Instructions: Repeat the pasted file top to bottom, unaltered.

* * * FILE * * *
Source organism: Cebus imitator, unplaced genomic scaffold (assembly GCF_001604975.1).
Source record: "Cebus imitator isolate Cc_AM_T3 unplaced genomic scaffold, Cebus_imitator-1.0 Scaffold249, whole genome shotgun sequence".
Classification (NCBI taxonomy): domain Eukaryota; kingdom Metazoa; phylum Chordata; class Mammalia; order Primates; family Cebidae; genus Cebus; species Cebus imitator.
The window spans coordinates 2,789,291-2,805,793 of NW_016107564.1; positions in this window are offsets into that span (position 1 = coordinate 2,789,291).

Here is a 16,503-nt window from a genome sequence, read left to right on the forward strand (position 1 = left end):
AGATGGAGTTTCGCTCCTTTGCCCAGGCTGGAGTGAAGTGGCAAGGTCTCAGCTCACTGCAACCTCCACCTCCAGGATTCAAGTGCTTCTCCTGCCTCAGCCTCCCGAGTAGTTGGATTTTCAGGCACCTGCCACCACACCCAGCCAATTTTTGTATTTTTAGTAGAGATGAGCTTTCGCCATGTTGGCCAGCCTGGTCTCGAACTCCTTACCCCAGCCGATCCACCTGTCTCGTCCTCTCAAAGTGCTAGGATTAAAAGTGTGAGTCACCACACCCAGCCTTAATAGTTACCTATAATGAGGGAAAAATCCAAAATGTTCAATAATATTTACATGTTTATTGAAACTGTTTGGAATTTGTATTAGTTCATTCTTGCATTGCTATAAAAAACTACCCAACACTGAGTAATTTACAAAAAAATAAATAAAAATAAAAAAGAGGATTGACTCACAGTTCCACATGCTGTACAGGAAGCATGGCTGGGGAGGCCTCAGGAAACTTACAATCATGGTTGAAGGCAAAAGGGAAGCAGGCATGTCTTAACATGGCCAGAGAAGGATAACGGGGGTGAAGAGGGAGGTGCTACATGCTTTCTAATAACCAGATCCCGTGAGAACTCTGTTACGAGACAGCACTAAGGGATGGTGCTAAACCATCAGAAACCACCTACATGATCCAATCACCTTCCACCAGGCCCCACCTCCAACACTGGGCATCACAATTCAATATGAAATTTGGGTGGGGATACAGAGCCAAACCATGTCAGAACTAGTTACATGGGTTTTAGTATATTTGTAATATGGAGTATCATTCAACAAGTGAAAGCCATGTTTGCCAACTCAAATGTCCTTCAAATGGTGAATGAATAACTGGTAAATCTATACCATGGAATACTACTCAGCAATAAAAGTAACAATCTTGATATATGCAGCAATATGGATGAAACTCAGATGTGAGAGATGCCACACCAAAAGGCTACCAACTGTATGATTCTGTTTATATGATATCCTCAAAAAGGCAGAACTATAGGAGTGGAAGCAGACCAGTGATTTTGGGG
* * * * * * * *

Source organism: Cebus imitator, unplaced genomic scaffold (assembly GCF_001604975.1).
Source record: "Cebus imitator isolate Cc_AM_T3 unplaced genomic scaffold, Cebus_imitator-1.0 Scaffold249, whole genome shotgun sequence".
Classification (NCBI taxonomy): domain Eukaryota; kingdom Metazoa; phylum Chordata; class Mammalia; order Primates; family Cebidae; genus Cebus; species Cebus imitator.
The window spans coordinates 2,789,291-2,805,793 of NW_016107564.1; positions in this window are offsets into that span (position 1 = coordinate 2,789,291).

Here is a 16,503-nt window from a genome sequence, read left to right on the forward strand (position 1 = left end):
AGATGGAGTTTCGCTCCTTTGCCCAGGCTGGAGTGAAGTGGCAAGGTCTCAGCTCACTGCAACCTCCACCTCCAGGATTCAAGTGCTTCTCCTGCCTCAGCCTCCCGAGTAGTTGGATTTTCAGGCACCTGCCACCACACCCAGCCAATTTTTGTATTTTTAGTAGAGATGAGCTTTCGCCATGTTGGCCAGCCTGGTCTCGAACTCCTTACCCCAGCCGATCCACCTGTCTCGTCCTCTCAAAGTGCTAGGATTAAAAGTGTGAGTCACCACACCCAGCCTTAATAGTTACCTATAATGAGGGAAAAATCCAAAATGTTCAATAATATTTACATGTTTATTGAAACTGTTTGGAATTTGTATTAGTTCATTCTTGCATTGCTATAAAAAACTACCCAACACTGAGTAATTTACAAAAAAATAAATAAAAATAAAAAAGAGGATTGACTCACAGTTCCACATGCTGTACAGGAAGCATGGCTGGGGAGGCCTCAGGAAACTTACAATCATGGTTGAAGGCAAAAGGGAAGCAGGCATGTCTTAACATGGCCAGAGAAGGATAACGGGGGTGAAGAGGGAGGTGCTACATGCTTTCTAATAACCAGATCCCGTGAGAACTCTGTTACGAGACAGCACTAAGGGATGGTGCTAAACCATCAGAAACCACCTACATGATCCAATCACCTTCCACCAGGCCCCACCTCCAACACTGGGCATCACAATTCAATATGAAATTTGGGTGGGGATACAGAGCCAAACCATGTCAGAACTAGTTACATGGGTTTTAGTATATTTGTAATATGGAGTATCATTCAACAAGTGAAAGCCATGTTTGCCAACTCAAATGTCCTTCAAATGGTGAATGAATAACTGGTAAATCTATACCATGGAATACTACTCAGCAATAAAAGTAACAATCTTGATATATGCAGCAATATGGATGAAACTCAGATGTGAGAGATGCCACACCAAAAGGCTACCAACTGTATGATTCTGTTTATATGATATCCTCAAAAAGGCAGAACTATAGGAGTGGAAGCAGACCAGTGATTTTGGGG